Cold hard cash still on the rise

Published: 12 March 2018

Cryptocurrencies are much harder to spread around in colourful piles

Digital transactions don’t dampen cash use worldwide

Cryptocurrencies are much harder to spread around in colourful piles
Image © 2016 AAP Image/Joel Carrett

“Cash is dead,” has been the cry of techsperts for years. And it’s seemed an inevitability, since you can now wave a mobile phone to pay a bill.

It seems like only a matter of time until your bank account is hooked up to your eyelid, and you can pay your restaurant bill with a mere wink (followed by an awkward twitch for the tip).

But even though more people now use cards, mobile phones or even facial recognition technology to pay street performers, buy pizza or donate to church on Sundays, hard cash is showing no signs of dying out, central bankers say.

In fact an international study has found that cash in circulation has actually risen in recent years, from 7 per cent of overall GDP in 2000 to 9 per cent in 2016, although it has fallen in places such as Sweden, Russia and China. Australia has seen a small rise in cash stocks over that time.

The Bank for International Settlements says cryptocurrencies and the debate around them, such as whether cash will be replaced by virtual substitutes, are part of a broader debate about the nature of money.

The payments sector has argued that the use of cash is falling and therefore they don't need to provide as many ATMs or bank branches.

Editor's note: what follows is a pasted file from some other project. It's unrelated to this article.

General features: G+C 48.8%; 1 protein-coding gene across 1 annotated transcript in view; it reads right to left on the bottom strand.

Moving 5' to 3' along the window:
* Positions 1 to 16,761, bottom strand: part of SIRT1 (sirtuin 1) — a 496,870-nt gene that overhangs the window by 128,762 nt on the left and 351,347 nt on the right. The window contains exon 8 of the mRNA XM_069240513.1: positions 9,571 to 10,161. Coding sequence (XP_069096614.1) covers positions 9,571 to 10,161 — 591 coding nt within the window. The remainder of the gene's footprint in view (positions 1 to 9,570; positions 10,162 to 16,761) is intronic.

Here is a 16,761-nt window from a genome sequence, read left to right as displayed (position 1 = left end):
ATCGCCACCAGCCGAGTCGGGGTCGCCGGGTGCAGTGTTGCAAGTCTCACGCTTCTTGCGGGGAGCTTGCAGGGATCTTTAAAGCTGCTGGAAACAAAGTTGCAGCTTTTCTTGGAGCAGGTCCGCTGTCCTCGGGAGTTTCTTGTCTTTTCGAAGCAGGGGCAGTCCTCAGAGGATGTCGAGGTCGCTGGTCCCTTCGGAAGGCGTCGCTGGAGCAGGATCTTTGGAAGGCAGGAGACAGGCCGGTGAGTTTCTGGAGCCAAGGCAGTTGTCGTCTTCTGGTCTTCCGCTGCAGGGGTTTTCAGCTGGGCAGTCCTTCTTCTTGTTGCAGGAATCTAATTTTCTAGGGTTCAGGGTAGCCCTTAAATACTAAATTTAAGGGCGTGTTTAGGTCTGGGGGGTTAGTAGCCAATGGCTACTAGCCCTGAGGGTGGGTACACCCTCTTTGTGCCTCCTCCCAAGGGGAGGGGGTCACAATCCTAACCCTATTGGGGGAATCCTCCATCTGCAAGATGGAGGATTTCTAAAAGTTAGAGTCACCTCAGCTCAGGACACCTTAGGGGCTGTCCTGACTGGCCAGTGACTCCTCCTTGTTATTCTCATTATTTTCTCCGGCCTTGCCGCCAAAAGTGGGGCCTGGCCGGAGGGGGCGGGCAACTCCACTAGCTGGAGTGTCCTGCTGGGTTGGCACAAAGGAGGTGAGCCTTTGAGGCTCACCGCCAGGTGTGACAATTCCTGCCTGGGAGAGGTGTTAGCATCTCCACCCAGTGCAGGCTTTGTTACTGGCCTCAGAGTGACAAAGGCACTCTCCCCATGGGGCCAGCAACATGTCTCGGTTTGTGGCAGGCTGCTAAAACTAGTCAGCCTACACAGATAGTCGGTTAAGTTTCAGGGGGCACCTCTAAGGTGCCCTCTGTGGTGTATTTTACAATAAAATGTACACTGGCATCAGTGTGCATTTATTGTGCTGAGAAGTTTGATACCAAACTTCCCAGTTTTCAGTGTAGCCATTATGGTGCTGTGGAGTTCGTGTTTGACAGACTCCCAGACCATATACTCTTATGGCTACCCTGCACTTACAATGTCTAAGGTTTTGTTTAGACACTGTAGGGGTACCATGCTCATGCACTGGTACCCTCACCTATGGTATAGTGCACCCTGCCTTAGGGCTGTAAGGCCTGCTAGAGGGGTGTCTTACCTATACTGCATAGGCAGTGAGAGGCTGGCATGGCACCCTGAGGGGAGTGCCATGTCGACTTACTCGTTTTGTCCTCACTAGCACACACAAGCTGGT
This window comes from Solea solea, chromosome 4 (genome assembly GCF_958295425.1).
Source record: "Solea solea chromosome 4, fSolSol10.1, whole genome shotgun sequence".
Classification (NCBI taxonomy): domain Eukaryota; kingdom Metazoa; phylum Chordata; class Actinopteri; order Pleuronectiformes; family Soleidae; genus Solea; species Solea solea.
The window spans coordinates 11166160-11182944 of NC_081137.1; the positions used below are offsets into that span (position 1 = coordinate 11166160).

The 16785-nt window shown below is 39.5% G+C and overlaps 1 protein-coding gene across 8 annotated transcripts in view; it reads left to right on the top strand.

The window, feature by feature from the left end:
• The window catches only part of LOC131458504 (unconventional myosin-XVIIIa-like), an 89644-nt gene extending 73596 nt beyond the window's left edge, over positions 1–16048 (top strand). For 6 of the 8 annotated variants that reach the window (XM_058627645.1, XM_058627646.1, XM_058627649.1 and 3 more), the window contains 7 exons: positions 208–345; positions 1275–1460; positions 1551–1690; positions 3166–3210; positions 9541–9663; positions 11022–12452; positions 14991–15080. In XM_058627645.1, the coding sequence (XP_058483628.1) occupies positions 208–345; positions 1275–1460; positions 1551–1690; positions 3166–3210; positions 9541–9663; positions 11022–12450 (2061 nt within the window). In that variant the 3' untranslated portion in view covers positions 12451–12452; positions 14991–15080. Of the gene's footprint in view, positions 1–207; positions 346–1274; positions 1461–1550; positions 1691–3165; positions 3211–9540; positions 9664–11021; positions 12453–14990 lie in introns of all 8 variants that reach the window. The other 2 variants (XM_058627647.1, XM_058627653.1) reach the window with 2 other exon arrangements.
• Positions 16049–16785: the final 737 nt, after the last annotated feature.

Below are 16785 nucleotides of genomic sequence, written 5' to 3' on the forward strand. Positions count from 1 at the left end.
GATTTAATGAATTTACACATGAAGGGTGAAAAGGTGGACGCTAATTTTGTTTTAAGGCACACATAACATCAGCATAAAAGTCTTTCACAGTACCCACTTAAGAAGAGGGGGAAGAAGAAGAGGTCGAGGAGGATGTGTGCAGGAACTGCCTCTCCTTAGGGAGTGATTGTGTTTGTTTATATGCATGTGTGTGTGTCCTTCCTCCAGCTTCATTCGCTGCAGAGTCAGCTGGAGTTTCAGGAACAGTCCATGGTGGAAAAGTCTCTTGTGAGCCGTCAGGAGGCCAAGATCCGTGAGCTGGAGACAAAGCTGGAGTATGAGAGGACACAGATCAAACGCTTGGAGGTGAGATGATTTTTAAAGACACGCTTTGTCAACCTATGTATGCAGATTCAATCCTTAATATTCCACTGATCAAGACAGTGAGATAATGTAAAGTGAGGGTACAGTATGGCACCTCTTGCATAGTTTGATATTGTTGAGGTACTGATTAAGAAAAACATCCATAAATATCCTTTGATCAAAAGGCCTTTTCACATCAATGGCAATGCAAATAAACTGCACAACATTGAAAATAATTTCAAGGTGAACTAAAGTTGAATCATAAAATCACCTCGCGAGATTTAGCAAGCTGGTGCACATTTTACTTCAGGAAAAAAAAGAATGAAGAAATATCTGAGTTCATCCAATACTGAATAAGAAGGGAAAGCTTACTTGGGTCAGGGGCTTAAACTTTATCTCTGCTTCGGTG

But in the BIS' latest quarterly review, researchers took a closer look at whether cash is becoming a relic of the past as some claim.

"Some of the breathless commentary gives the impression that cash in the form of traditional notes and coins is going out of fashion fast," said Hyun Song Shin, BIS economic adviser and head of research.

"Despite all the technological improvements in payments in recent years, the use of good old-fashioned cash is still rising in most, though not all, advanced and emerging market economies."

"The resilience of cash as a social institution reminds us of the importance of understanding the economic functions of money, beyond just the innovations in technology," Shin said.

After all, it’s hard for primary school kids to pay the school tuck shop by paywave. And far from the revolution of cryptocurrency, some of us are still struggling to use the ATM.

Still, debit and credit card payments are rising as well, from 13 per cent of GDP in 2000 to 25 per cent in 2016. People hold more cards and are using them for more and smaller transactions, Shin said.

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